At the Quay
Hurst Point Lighthouse
I thought the boat would dry out at Keyhaven Quay, but there were a few inches of water under the keels. ‘Ladybird’ lay beside the Quay until this morning when I set off at 1045. The Quay was becoming a hive of activity. A crab boat arrived with a catch and a large yacht was about to be launched with the aid of a mobile crane. On the way out of the Harbour my chart GPS confirmed the course within the confines of the channel marked with starboard and port hand buoys. There was nothing to it really; my fears of Keyhaven were all in the mind. The practical working of the event was commonsense.
When the boat was clear of the Harbour I made full sail to combat the incoming tide around Hurst Point. I took a course fairly close to the Lighthouse where the water was astonishingly deep, but a bit further along the depth was only four meters. It was a reach along the shore before heading for the North Head Buoy from where I took the departure on a heading of 261 degrees for Poole Bar Buoy No. 1 sixteen miles away. I needed the engine as far as the Buoy, but from there on the tide eased and the wind backed to give us a run with the jib poled out.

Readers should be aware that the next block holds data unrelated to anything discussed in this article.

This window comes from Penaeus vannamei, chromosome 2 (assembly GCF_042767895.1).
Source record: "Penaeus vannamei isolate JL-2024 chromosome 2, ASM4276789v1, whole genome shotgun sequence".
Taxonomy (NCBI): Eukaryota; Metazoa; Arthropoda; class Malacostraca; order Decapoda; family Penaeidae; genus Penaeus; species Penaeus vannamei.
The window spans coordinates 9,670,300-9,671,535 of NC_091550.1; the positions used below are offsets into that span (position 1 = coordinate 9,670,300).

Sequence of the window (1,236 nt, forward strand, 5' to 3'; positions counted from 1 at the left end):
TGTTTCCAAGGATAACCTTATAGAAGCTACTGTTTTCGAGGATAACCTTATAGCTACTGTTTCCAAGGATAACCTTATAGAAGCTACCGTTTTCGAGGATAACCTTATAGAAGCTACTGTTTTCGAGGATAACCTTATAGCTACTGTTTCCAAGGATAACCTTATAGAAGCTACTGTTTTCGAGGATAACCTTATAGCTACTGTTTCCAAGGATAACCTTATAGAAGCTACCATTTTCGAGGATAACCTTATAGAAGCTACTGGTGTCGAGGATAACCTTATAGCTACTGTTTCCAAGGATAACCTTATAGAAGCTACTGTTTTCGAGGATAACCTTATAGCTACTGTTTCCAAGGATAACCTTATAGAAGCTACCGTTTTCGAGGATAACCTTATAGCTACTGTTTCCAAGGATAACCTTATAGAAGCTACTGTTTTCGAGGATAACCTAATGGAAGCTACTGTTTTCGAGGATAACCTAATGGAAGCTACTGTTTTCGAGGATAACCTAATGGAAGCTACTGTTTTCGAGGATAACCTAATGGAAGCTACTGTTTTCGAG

Several yachts were all taking the same route. The sun was shining and the air was warm. The Autohelm managed to steer the course while I had lunch which consisted of a Cornish pasty I had bought at Milton earlier in the morning. As the afternoon wore on the wind petered out and it became an engine job. Getting into Poole required a three-quarter throttle and I only just manage to be clear of the chain ferry which continued remorselessly for the western jetty. At this point a cloudburst made everything soaking. South Deep seemed the best option for an anchorage which I found near other yachts at Goathorn Point. In the event this was not the best spot because the evening forecast predicted a Force 7 from the NE. I was reminded of my experience in Chichester of East Head.
I just think I’m going to have a rough night.